Encouragement. Support. Kudos.
Kindness. Students and faculty alike associate these with the Prescott College learning experience. They contrast with the competitive, tough- love precepts that have traditionally permitted teachers to cover a student's first draft with red ink. PC mentors need not feel caught between the professional writing standards they value and the warm bonds they form with each of their students. There is a way to be positive when giving specific feedback in writing, one which motivates rather than alienates your student.
Decades ago, research on the teaching of writing began to show that students want detailed feedback on their papers and that they understand that criticisms are useful in their revision process.* What matters to students is how criticisms are worded.
Negative comments such as "You still don't know how to use a semi-colon," or "I find your point hard to believe," will motivate only the most confident writers to revise their work successfully. The same errors can be highlighted using a positive approach as in "See the Purdue OWL site at...on semi-colons," or "You need more evidence to convince me of this point," respectively. The latter comments are positive even though they draw attention to weaknesses in the paper. The positive phrasing implies solutions rather than judgments. Even writing-phobic students recognize the difference.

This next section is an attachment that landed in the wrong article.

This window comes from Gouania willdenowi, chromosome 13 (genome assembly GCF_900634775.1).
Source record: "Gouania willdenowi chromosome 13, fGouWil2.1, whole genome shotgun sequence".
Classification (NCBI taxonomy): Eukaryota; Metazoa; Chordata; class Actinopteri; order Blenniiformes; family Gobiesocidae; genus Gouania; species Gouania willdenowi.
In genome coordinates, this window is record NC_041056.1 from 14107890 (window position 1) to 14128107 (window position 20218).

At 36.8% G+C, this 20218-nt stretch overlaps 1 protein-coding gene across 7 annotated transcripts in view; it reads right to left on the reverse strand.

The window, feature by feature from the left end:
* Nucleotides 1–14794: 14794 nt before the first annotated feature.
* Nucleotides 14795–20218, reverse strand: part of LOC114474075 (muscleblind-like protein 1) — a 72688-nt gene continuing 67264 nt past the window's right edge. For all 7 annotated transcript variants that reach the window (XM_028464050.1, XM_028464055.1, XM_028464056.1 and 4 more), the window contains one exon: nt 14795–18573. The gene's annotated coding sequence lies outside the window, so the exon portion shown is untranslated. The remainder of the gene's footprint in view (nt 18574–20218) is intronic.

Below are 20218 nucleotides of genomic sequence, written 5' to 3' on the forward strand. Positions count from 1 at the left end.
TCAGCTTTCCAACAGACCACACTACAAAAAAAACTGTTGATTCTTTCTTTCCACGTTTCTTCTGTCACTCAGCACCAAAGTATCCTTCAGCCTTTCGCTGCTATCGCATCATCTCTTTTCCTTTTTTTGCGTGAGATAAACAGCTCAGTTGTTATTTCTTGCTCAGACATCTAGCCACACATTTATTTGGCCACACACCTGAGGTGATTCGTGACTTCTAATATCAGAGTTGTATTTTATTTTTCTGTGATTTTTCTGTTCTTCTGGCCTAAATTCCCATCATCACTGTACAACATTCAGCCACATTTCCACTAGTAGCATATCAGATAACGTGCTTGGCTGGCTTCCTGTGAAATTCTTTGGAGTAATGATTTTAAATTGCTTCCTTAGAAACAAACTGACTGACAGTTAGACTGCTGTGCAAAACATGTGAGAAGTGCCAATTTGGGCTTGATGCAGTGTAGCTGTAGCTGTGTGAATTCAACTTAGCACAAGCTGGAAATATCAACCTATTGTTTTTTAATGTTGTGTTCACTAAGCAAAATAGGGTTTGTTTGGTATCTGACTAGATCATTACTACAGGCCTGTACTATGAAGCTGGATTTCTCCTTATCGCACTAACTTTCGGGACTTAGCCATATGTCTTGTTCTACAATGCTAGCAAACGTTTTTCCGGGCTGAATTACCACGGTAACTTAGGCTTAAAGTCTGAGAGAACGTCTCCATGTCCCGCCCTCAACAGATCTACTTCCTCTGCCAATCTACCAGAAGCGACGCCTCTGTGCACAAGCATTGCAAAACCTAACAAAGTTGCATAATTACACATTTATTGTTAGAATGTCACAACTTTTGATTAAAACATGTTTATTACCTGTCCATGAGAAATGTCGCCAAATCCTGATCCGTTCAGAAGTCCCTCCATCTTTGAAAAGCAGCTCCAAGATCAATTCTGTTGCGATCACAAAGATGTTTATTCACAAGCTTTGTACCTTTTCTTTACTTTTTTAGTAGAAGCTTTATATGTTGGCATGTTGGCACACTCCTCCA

Which brings us to the most important way mentors can be positive when giving feedback on their students' writing. Sometimes students turn in drafts or even finished work that is downright scary, riddled with misunderstandings, errors, and misuses of scholarly language. The key to a successful outcome, however large the task of giving feedback may seem, is to remain absolutely positive that every student can learn how to write for the audiences she or he wants to reach.
A mentor with this positive attitude will refer students to resources like those available through the PC Learning Commons rather than to an editor-for-hire who might fix the student's papers without teaching the student a thing. A mentor who believes in her students regardless of their variable writing proficiency will contact the Writing Center with questions about how to best help a struggling writer rather than ask her student to read the latest version of a professional style manual, again.
Encouragement, support, kudos, and kindness all have their place in teaching, learning, and writing. Mentors who strive to give constructive, productive writing feedback and refer students to others who can help play a positive role in their students' lives. Isn't that why we all do this?
*We highly recommend the excellent article titled "Responding to student papers: Responses to avoid and productive advice to give," by Jessica Mosher (1998) that typifies this research. Mosher's piece, available in this blog, offers the results of a survey of student writers and specific dos and don'ts for those who want to comment effectively on student papers.
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